Thanks NC State for all of the memories I have had and the chances you have given me to grow into (hopefully) the best me I can be and (hopefully) the best teacher I can be!
With the end of semester near most students are finalizing their summer plans. All are busy with everything from prepping for summer classes to starting internships, planning summer adventures and for those living on-campus, getting ready to move out. For many, this also means moving into their first apartment or independent living arrangement. I admit living in a Residence Hall was great, for a while, but I was so excited when I moved into my first off-campus apartment. I got to say goodbye to tiny wardrobe closets, to sharing a bathroom and bedroom, and to not having a kitchen and a living room. I also gained, very quickly, a lot of useful knowledge about navigating this experience.
Here are some tips that I found useful when I moved into my first apartment:
Ask around. Don’t strictly base your opinion of the apartment complex on the model or the brief visit that you get from touring the complex. I found it more helpful to ask people who have lived in that complex how they liked it. Getting insight from people who have previously lived there was very helpful because they were able to tell me a lot more about the complex and the community and tend to know more of the “ins” than the property manager was able to provide on a quick tour.
Take pictures when you first move in. Document with photos and take note of anything wrong with the apartment so that when it is time to move out, you won’t be charged with property damage. For example, the front door of my first apartment was beat up and had white scratches all down the front so we made sure to photograph and let them complex know, so that they wouldn’t think it was from us.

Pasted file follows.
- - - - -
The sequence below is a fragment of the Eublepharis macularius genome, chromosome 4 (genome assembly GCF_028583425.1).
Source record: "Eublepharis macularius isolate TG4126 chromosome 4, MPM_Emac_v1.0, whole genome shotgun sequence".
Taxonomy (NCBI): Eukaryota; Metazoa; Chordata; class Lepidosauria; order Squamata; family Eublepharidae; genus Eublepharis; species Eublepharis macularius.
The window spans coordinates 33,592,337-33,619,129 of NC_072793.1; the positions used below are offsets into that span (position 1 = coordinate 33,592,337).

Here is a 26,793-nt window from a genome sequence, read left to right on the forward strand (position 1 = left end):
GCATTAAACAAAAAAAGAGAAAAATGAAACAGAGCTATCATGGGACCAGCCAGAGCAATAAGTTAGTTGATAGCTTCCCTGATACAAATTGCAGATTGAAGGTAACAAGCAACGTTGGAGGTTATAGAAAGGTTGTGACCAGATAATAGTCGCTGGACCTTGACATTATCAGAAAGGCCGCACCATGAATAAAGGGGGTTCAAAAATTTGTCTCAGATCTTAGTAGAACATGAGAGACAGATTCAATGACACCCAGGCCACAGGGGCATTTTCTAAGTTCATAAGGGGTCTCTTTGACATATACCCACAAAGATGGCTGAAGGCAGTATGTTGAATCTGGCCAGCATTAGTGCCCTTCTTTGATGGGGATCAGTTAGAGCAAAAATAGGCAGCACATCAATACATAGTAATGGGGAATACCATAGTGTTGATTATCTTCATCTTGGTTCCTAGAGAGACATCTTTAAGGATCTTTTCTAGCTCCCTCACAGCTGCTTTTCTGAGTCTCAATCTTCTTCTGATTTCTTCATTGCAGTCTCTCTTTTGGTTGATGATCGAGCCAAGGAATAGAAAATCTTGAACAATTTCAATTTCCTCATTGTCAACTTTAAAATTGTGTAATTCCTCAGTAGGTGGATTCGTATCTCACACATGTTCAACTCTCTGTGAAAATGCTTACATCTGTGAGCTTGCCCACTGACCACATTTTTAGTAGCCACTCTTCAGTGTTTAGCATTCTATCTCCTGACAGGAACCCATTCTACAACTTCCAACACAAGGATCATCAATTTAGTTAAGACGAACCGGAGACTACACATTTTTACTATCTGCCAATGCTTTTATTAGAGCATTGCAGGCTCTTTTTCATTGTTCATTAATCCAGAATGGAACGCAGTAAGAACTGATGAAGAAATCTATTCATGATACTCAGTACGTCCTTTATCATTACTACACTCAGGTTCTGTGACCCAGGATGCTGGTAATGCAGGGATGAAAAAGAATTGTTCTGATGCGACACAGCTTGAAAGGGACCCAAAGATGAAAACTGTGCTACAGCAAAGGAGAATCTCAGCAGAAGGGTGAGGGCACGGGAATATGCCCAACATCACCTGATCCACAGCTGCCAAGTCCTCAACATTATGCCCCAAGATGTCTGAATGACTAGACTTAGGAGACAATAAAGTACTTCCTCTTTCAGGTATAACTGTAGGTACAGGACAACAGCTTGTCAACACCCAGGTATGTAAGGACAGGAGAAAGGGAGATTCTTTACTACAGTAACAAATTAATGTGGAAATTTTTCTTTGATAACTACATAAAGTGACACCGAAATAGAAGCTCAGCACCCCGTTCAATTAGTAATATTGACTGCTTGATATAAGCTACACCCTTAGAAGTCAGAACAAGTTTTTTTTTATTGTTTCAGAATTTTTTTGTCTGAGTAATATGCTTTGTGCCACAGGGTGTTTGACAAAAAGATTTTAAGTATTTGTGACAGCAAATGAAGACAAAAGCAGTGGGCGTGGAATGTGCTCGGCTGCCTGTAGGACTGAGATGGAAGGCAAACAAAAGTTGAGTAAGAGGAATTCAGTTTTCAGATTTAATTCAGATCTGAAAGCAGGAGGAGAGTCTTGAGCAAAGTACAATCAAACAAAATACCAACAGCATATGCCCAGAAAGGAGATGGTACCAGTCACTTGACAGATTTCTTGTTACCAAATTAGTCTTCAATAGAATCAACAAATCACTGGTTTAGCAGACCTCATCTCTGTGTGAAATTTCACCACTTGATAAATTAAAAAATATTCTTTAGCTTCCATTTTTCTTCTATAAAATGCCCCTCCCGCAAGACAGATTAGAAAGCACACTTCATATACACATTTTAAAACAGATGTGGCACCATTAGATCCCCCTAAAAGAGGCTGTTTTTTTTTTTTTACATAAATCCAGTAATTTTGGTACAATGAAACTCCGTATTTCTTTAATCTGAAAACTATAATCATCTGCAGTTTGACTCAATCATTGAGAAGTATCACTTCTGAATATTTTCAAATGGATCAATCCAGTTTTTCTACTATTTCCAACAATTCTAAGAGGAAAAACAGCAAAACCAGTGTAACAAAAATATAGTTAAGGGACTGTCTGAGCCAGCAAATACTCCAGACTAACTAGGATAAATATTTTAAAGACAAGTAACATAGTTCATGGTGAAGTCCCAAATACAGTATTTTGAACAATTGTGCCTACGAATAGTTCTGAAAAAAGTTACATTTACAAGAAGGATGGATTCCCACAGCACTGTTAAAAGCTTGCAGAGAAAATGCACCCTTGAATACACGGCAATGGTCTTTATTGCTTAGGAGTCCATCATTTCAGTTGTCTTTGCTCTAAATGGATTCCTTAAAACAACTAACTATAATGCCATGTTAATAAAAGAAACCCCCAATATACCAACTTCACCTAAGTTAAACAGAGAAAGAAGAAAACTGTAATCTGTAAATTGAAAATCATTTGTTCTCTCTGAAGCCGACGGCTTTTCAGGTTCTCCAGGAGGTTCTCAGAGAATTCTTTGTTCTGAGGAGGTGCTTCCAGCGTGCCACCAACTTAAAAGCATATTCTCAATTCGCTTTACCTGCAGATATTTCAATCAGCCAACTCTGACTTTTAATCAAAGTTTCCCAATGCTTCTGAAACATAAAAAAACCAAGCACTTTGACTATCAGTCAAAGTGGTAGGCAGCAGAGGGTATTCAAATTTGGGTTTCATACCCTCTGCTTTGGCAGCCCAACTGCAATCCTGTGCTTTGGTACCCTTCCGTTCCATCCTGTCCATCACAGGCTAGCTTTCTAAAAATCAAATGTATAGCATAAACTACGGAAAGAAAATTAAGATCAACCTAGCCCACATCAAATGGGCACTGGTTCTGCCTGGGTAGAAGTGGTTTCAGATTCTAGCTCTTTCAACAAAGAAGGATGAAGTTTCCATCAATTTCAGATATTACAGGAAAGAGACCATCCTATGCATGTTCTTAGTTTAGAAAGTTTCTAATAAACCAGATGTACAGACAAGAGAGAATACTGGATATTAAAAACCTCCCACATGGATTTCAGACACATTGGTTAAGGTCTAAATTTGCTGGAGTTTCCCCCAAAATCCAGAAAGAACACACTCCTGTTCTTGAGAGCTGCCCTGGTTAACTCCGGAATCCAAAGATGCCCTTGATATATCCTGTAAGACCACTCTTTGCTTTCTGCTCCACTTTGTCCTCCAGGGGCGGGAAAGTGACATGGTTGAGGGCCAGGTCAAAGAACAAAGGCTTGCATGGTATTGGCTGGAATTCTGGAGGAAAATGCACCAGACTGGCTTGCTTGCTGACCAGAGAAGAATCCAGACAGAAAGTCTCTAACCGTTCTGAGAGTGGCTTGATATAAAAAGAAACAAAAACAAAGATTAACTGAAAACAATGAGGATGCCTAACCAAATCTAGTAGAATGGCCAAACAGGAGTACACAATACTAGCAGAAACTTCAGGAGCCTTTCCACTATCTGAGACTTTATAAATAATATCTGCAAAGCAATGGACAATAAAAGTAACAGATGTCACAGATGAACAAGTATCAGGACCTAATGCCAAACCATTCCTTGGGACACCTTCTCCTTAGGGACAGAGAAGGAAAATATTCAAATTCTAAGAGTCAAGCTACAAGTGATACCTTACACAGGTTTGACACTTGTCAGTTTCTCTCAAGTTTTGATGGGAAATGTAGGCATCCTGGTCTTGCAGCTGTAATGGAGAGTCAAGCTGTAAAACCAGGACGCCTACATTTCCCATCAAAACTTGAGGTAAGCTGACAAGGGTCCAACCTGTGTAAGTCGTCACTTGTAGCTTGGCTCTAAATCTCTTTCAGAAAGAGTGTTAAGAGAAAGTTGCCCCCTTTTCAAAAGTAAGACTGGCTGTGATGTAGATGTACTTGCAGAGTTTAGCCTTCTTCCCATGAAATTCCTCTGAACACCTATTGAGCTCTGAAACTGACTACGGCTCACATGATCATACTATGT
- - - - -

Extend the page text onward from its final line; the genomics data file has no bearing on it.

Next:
Communicate with your future roommates!!! I can’t stress this enough because you don’t want to end up moving into an apartment and then realizing that everyone brought a blender, plates, and kitchen furniture. Talk and decide who is bringing what to make it easier because there is not enough room in a kitchen for four different blenders and four of another kitchen appliance. Strong communication strategies early on also help establish trust and a good foundation if conflict does arise. Sure those dishes sitting in the sink may not seem like a big deal the first week, but if they’ve been there a while and start to smell someone should say something without fear of it turning into an ordeal. Communication is key.
Grocery shop and meal prep. A lot of the times I get so busy that I don’t have time to cook and I have to eat on the go. This could mean more money and sometimes less nutrition. Make meals a priority and plan ahead. Making time to cook or run to the grocery store and adding it to my to-do list helps me plan ahead. Then, having food prepped and ready-to-go on the fly makes life much easier and for students living in off-campus apartments, convenience + money savers = big win!